Vulnerabilities / Threats // Insider Threats
6/24/2013
12:29 PM
George Crump
George Crump
Commentary
Connect Directly
RSS
E-Mail
50%
50%

Should You Use Software-Defined Flash Storage?

"Software definition" leverages the processor's power to do things that used to require dedicated hardware. So, what does that mean for flash?

Have you noticed how everyone seems to be adding the words "software-defined" to their market term? In some cases this is just marketing gone wild. In other cases it is an appropriate description of the technology. We have software-defined storage, software-defined networking and the software-defined data center. I expect to hear to a CEO describe their entire organization as "software defined" any day now.

All this software definition is changing how technologies are developed. An excellent example is flash-based storage.

What Is Software Definition?

The use (and overuse) of the term software-defined is really about leveraging the power of the Intel CPU to do things in software that we used to do with dedicated hardware. Doing so should reduce costs and increase flexibility. As I described in my last column, "How Software-Defined Storage Impacts SSD," it can even help with adoption of hardware, like flash media and appliances.

Software-Defined Flash

The value of software definition is now working its way into the flash community and is the subject of much debate. The flash controller performs a variety of management functions that extend the life of the media and improve performance. Typically this flash intelligence is embedded as silicon or a field programmable gate array (FPGA), but now some flash vendors are starting to perform these management functions using the CPU of the host or storage system that the device is being installed on.

[ For more on software-defined storage, see Software-Defined Storage Vs. Traditional Storage Systems. ]

The upside of this method should be more rapid deployment of capabilities and functionality. It should also lead to lower development cost for the vendor. In theory this should lead to less-expensive products that are more feature rich. We have not, for the most part, seen this theory translate to reality. Most flash systems and devices that count on host CPUs to perform management functions are the same price as hardware-based flash systems and typically are at feature parity.

The other potential advantage of software-based flash management is that as you upgrade the CPU in the host you could see better flash performance. How much of this is reality is dependent on your application and whether you will actually carry your SSD investment between generations of servers as you upgrade them. In our experience this is not the case.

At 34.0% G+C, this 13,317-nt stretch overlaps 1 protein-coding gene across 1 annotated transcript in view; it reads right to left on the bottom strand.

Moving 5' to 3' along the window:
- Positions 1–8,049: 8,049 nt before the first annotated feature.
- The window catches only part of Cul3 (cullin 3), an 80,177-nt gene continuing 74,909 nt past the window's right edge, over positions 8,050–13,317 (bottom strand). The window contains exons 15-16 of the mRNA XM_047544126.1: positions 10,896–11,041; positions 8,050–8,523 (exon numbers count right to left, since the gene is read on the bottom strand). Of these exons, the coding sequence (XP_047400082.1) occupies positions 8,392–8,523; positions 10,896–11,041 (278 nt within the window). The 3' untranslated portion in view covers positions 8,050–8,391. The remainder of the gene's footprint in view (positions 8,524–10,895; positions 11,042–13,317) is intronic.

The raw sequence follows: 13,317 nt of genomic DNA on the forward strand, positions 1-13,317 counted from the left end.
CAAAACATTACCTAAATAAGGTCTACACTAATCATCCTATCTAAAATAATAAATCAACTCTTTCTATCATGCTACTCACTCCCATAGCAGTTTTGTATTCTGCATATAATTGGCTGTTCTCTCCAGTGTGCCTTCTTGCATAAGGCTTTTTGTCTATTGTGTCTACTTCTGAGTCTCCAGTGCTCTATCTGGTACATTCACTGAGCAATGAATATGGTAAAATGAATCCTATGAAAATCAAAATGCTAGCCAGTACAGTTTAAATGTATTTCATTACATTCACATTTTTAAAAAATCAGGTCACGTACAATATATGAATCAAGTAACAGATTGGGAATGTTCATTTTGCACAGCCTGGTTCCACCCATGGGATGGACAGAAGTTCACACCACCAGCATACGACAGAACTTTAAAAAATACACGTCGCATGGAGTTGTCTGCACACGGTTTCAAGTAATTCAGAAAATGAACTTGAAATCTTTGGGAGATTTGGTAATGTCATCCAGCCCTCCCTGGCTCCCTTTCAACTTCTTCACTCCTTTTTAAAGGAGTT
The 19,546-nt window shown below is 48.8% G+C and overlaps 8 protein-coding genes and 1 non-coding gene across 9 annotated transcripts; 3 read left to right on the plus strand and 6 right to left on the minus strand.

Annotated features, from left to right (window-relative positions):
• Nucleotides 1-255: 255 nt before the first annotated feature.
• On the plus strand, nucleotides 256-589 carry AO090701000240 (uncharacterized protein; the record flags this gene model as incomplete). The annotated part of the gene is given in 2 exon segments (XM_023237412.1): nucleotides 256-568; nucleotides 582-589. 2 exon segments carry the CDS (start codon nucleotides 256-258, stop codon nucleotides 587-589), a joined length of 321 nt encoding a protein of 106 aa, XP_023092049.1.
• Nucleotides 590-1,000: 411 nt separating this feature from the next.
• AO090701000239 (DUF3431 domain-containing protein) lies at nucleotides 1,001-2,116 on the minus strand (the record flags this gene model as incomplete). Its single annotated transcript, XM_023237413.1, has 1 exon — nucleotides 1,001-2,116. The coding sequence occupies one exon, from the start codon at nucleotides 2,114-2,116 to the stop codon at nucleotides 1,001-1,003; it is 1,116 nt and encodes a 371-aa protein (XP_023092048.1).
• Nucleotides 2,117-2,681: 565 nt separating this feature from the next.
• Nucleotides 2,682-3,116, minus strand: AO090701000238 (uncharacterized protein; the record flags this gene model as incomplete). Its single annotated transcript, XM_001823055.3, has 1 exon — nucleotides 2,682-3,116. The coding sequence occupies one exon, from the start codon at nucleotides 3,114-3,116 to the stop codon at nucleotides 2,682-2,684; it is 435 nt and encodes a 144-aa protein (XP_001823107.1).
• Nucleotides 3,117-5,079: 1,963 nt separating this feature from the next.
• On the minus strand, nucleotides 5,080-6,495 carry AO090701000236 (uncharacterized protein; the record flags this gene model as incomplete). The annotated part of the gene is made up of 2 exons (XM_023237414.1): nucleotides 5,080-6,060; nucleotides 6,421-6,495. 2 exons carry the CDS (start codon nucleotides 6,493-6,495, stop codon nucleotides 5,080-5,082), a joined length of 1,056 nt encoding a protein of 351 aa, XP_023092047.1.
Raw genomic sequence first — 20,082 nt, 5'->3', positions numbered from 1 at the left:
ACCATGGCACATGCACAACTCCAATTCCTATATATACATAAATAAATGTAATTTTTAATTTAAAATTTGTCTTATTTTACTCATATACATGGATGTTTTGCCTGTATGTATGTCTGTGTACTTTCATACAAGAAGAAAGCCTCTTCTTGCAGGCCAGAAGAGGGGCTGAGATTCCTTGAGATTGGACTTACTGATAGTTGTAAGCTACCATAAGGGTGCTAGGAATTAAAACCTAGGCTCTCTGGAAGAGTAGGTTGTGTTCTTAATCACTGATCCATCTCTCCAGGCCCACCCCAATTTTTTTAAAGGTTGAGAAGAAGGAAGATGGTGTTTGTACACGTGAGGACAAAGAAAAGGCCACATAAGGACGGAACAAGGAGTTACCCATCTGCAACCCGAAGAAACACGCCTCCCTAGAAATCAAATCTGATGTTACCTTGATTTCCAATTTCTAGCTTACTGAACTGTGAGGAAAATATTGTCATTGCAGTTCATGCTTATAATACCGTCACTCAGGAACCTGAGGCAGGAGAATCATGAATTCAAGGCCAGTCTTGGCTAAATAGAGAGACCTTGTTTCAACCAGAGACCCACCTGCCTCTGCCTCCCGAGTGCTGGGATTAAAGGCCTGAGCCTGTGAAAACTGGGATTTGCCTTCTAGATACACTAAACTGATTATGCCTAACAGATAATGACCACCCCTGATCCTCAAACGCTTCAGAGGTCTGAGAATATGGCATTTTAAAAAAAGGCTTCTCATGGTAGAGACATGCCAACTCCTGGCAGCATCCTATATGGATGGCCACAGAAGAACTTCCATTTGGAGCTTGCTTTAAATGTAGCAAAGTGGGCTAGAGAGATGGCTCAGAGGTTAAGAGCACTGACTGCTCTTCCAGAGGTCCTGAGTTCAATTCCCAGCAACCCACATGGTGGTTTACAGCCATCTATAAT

The downside of counting on the host CPU to execute the flash management functions is that it could impact flash and/or host performance when under stress. While the vendors that perform their flash management in hardware make a big deal about this potential problem, we have not seen a situation where it is apparent. As most IT professionals know, there is plenty of excess CPU resources in the typical data center today. Burning a few of those cycles on flash management routines should not be a major problem for most.

Should You Use Software-Defined Flash?

This is, at least right now, one of those situations where "it depends" doesn't apply. More appropriately, at least for right now, in most data centers it doesn't matter. You need to judge the flash device or storage system on its total merits. Does it deliver the performance you need, with a feature set you can live with at a price you can afford? While the advantages of hardware-based flash management or software-based management may become more apparent in the future, at least for today they are a wash.

Comment  | 
Print  | 
More Insights
Register for Dark Reading Newsletters
White Papers
Flash Poll
Current Issue
Cartoon
Video
Slideshows
Twitter Feed
Dark Reading - Bug Report
Bug Report
Enterprise Vulnerabilities
From DHS/US-CERT's National Vulnerability Database
CVE-2014-0761
Published: 2014-08-27
The DNP3 driver in CG Automation ePAQ-9410 Substation Gateway allows remote attackers to cause a denial of service (infinite loop or process crash) via a crafted TCP packet.

CVE-2014-0762
Published: 2014-08-27
The DNP3 driver in CG Automation ePAQ-9410 Substation Gateway allows physically proximate attackers to cause a denial of service (infinite loop or process crash) via crafted input over a serial line.

CVE-2014-2380
Published: 2014-08-27
Schneider Electric Wonderware Information Server (WIS) Portal 4.0 SP1 through 5.5 uses weak encryption, which allows remote attackers to obtain sensitive information by reading a credential file.

CVE-2014-2381
Published: 2014-08-27
Schneider Electric Wonderware Information Server (WIS) Portal 4.0 SP1 through 5.5 uses weak encryption, which allows local users to obtain sensitive information by reading a credential file.

CVE-2014-3344
Published: 2014-08-27
Multiple cross-site scripting (XSS) vulnerabilities in the web framework in Cisco Transport Gateway for Smart Call Home (aka TG-SCH or Transport Gateway Installation Software) 4.0 allow remote attackers to inject arbitrary web script or HTML via unspecified parameters, aka Bug IDs CSCuq31129, CSCuq3...

Best of the Web
Dark Reading Radio
Archived Dark Reading Radio
This episode of Dark Reading Radio looks at infosec security from the big enterprise POV with interviews featuring Ron Plesco, Cyber Investigations, Intelligence & Analytics at KPMG; and Chris Inglis & Chris Bell of Securonix.